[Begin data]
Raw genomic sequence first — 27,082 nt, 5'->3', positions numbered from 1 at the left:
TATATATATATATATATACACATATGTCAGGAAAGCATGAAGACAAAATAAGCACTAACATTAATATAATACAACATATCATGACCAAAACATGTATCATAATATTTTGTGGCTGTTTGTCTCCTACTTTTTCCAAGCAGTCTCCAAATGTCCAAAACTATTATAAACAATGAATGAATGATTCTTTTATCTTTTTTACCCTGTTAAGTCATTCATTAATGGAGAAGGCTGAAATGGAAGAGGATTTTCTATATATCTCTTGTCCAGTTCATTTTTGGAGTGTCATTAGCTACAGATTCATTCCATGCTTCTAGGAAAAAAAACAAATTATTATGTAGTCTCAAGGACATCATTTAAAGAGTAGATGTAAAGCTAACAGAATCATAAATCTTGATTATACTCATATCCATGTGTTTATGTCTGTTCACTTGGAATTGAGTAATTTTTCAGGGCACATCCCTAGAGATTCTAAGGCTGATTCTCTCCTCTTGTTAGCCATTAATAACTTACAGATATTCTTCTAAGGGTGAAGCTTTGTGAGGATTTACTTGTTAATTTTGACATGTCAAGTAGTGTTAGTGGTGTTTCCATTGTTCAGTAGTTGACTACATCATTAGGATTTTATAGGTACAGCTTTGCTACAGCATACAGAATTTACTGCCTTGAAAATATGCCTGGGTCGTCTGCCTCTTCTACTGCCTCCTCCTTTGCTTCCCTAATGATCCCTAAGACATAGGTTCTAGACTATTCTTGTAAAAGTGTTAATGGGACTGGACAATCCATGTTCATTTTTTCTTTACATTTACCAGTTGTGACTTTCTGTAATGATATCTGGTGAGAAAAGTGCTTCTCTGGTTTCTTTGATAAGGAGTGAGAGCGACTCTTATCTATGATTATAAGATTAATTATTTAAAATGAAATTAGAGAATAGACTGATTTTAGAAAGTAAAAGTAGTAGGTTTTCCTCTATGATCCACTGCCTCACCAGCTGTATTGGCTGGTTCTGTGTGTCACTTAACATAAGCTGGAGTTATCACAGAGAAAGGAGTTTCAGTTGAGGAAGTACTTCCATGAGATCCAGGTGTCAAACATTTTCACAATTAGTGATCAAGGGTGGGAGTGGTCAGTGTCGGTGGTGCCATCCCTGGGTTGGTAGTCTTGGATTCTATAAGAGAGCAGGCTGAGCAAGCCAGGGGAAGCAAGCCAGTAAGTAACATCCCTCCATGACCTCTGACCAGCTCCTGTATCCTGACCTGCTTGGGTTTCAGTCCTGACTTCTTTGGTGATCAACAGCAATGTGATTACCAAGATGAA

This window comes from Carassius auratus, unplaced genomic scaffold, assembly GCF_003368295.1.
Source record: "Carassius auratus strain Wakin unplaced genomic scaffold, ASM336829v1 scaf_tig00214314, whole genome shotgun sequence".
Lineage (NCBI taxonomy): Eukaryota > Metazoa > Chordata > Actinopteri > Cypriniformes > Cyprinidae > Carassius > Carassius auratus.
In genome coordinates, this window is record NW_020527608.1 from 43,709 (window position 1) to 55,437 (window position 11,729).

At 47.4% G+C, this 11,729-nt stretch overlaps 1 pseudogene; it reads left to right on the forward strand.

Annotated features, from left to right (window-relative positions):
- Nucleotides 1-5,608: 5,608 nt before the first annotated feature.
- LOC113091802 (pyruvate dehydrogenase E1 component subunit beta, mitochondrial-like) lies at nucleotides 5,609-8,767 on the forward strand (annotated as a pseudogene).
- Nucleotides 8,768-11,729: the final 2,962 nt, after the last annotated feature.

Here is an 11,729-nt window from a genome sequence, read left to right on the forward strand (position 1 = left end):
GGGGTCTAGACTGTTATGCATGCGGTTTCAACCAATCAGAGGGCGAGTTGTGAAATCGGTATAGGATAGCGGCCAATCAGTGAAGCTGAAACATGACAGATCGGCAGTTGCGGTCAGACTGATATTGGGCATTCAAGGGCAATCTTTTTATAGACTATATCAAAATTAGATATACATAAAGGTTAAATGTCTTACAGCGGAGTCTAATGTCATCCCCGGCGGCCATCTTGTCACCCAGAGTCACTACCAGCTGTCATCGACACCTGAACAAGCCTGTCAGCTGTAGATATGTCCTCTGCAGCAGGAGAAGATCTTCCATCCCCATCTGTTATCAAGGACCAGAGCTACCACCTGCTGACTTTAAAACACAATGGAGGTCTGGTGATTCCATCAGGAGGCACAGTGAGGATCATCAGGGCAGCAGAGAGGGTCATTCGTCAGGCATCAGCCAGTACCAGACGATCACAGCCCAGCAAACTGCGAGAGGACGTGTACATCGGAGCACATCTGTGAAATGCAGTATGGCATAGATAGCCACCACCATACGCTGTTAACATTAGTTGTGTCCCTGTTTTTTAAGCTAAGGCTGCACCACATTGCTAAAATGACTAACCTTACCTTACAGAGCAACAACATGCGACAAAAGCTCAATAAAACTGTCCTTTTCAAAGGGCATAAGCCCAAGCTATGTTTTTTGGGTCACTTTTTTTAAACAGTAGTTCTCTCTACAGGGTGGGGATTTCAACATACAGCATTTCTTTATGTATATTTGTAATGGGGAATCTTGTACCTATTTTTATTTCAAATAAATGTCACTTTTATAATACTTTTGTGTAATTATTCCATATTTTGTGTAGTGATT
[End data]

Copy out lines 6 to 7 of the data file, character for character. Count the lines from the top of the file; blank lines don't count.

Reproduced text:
In genome coordinates, this window is record NW_020527608.1 from 43,709 (window position 1) to 55,437 (window position 11,729).

At 47.4% G+C, this 11,729-nt stretch overlaps 1 pseudogene; it reads left to right on the forward strand.